Beginning in February 2008, Hentoff was a weekly contributing columnist at WorldNetDaily.com. In January 2009, The Village Voice, which had regularly published Hentoff's commentary and criticism for fifty years, announced that he had been laid off. He then went on to write for publications such as United Features, Jewish World Review, and The Wall Street Journal. Hentoff joined the Cato Institute, a libertarian think tank, as a senior fellow in February 2009.
In 2013, a biographical film about Hentoff, entitled The Pleasures of Being Out of Step explored his career in jazz and as a First Amendment advocate. The independent documentary, produced and directed by David L. Lewis, won the Grand Jury prize in the Metropolis competition at the DOC NYC festival and played in theaters across the country.
Hentoff espoused generally liberal views on domestic policy and civil liberties, but in the 1980s, he began articulating more socially conservative positions--opposition to abortion, voluntary euthanasia, and the selective medical treatment of severely disabled infants. Hentoff argued that a consistent life ethic should be the viewpoint of a genuine civil libertarian, arguing that all human rights are at risk when the rights of any one group of people are diminished, that human rights are interconnected, and people deny others' human rights at their peril.
Hentoff was known as a civil libertarian, free speech activist, anti-death penalty advocate, and anti-abortion advocate. He was described in the American Conservative magazine as "the only Jewish, atheist, pro-life, libertarian hawk in America."
While at one time a long-time supporter of the American Civil Liberties Union, Hentoff became a vocal critic of the organization in 1999 for its advocacy of government-enforced university and workplace speech codes. He served on the board of advisors for the Foundation for Individual Rights in Education, another civil liberties group. Hentoff's book Free Speech for Me--But Not for Thee outlines his views on free speech and excoriates those whom he feels favor censorship "in any form.|"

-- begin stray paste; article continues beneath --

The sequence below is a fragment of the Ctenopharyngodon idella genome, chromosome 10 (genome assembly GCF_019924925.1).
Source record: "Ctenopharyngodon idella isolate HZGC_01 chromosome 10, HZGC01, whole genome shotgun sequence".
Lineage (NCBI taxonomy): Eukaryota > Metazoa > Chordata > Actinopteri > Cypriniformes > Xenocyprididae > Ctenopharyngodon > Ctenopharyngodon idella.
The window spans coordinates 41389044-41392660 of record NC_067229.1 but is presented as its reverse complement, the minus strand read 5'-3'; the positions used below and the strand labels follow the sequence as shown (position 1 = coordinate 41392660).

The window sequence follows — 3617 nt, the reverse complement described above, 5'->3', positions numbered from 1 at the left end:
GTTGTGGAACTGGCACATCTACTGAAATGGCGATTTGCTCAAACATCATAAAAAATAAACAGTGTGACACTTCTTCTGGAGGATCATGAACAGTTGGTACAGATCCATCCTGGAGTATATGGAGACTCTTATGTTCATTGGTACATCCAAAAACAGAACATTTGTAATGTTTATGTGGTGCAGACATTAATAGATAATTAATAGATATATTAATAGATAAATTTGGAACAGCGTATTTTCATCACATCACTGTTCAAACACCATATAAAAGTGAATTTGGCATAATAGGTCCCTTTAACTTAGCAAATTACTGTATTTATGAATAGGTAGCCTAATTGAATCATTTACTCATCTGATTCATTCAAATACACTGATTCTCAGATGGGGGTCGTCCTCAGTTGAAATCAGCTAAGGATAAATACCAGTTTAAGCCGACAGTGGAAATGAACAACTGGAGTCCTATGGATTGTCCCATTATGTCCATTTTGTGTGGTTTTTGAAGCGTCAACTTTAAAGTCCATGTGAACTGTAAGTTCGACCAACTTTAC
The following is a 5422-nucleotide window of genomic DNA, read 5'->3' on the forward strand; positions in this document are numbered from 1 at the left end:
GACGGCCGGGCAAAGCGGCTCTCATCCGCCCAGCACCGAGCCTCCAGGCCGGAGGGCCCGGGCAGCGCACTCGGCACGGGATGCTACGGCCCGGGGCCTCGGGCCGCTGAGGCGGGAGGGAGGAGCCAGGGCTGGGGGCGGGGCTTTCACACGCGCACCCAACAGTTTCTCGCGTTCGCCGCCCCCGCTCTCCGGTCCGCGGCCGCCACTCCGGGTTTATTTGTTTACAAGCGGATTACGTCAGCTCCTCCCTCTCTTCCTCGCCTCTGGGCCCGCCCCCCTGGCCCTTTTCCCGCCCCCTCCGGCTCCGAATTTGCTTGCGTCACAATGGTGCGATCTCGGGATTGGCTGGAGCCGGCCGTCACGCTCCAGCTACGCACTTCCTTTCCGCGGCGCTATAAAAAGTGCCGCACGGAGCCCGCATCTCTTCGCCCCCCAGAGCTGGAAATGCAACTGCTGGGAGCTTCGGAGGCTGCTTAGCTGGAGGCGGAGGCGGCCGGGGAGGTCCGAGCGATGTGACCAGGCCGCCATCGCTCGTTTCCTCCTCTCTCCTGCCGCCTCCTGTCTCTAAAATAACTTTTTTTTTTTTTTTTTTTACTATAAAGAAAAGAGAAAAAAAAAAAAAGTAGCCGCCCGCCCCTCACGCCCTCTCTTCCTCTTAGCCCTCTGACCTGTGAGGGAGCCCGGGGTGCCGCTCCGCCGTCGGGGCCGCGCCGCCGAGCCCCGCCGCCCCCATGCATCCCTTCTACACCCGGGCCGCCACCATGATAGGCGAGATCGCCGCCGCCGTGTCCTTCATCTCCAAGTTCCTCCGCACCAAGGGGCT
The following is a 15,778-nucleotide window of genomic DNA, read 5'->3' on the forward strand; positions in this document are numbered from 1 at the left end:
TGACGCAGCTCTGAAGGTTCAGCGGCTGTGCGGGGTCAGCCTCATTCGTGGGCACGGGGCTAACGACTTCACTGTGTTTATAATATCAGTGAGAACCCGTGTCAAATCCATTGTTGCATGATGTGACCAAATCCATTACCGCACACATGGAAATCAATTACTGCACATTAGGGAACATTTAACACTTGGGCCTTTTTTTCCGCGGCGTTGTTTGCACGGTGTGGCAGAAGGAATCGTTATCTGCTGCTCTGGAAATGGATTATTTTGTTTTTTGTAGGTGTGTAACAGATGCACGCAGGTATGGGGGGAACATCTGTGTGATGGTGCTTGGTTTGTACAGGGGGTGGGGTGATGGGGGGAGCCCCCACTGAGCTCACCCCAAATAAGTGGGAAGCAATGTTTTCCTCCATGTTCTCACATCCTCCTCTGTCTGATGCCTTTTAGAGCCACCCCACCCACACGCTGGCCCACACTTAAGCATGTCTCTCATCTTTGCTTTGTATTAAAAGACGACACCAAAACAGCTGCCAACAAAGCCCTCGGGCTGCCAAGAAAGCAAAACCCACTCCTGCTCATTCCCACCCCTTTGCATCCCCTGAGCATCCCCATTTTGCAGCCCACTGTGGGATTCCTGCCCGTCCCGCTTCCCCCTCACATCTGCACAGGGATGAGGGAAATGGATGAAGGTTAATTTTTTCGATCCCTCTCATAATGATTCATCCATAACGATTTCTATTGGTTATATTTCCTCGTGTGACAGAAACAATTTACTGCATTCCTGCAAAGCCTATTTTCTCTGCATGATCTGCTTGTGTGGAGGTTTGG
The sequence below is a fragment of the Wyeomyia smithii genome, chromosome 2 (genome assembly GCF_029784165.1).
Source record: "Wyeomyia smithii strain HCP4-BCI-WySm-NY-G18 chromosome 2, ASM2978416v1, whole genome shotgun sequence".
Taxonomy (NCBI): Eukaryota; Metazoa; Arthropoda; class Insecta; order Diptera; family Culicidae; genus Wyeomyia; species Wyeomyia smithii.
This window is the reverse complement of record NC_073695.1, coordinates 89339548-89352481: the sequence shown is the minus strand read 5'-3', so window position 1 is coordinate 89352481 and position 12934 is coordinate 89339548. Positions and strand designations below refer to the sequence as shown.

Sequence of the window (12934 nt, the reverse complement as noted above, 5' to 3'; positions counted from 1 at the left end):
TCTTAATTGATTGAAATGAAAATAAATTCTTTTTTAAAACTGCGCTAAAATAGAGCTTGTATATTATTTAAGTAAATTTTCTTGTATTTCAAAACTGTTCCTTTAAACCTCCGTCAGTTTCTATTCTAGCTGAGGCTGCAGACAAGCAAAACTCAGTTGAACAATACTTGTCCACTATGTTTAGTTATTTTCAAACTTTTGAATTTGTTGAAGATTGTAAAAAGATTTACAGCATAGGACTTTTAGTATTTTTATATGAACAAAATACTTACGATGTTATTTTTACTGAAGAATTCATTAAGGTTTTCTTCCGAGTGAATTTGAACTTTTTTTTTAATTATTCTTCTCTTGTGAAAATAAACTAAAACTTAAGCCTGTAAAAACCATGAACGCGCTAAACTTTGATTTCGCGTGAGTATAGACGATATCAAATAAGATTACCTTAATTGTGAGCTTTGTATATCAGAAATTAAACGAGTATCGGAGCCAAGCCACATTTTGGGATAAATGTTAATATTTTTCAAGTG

During the Vietnam war, he agitated against the United States' participation in it, although, as he'd stated, he'd been a "hardcore anti-communist" since the age of 15, because he had "no illusions about the corrupt, undemocratic government of South Vietnam." After the war's end, Hentoff, along with other Vietnam war dissidents, such as Joan Baez, Ginetta Sagan of Amnesty International, and others, repeatedly protested what he called "the horrifying abuses of human rights [committed] by the Vietnamese Communist regime."
Hentoff was a believer in the persistence of anti-semitism and a supporter of the existence of the state of Israel. Yet, he often criticized Israeli policies, both on issues of domestic freedoms, such as the absence of due process for Palestinians,and on issues of foreign policy, such as the 1982 invasion of Lebanon. His opposition to Israel's invasion of Lebanon led three rabbis to symbolically excommunicate Hentoff from the religion of Judaism. He commented, "I would have told them about my life as a heretic, a tradition I keep precisely because I am a Jew."
Hentoff was critical of the Clinton administration for the Antiterrorism and Effective Death Penalty Act of 1996. He also criticized the Bush administration for "authoritarian" policies such as the Patriot Act and other civil liberties restrictions legislated through invoking the ostensible need for homeland security.